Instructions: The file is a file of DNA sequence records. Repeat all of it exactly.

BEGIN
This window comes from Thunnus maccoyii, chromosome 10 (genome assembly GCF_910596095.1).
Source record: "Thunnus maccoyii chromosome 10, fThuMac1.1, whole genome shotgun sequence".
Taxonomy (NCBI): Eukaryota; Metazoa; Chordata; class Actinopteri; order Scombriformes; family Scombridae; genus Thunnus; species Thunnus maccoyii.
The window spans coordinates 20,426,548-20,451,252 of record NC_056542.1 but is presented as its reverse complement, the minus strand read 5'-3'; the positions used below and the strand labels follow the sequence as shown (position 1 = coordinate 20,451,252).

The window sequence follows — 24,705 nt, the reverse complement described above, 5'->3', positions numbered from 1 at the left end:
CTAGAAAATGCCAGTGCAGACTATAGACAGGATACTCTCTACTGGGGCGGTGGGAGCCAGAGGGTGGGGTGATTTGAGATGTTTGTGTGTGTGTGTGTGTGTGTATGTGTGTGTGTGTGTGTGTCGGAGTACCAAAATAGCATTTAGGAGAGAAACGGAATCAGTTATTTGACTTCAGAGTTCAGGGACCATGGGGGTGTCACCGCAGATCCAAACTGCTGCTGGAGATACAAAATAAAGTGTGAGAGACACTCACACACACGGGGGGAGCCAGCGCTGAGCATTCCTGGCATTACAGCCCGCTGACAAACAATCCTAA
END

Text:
This window comes from Thunnus maccoyii, chromosome 10 (genome assembly GCF_910596095.1).
Source record: "Thunnus maccoyii chromosome 10, fThuMac1.1, whole genome shotgun sequence".
Taxonomy (NCBI): Eukaryota; Metazoa; Chordata; class Actinopteri; order Scombriformes; family Scombridae; genus Thunnus; species Thunnus maccoyii.
The window spans coordinates 20,426,548-20,451,252 of record NC_056542.1 but is presented as its reverse complement, the minus strand read 5'-3'; the positions used below and the strand labels follow the sequence as shown (position 1 = coordinate 20,451,252).

The window sequence follows — 24,705 nt, the reverse complement described above, 5'->3', positions numbered from 1 at the left end:
CTAGAAAATGCCAGTGCAGACTATAGACAGGATACTCTCTACTGGGGCGGTGGGAGCCAGAGGGTGGGGTGATTTGAGATGTTTGTGTGTGTGTGTGTGTGTGTATGTGTGTGTGTGTGTGTGTCGGAGTACCAAAATAGCATTTAGGAGAGAAACGGAATCAGTTATTTGACTTCAGAGTTCAGGGACCATGGGGGTGTCACCGCAGATCCAAACTGCTGCTGGAGATACAAAATAAAGTGTGAGAGACACTCACACACACGGGGGGAGCCAGCGCTGAGCATTCCTGGCATTACAGCCCGCTGACAAACAATCCTAA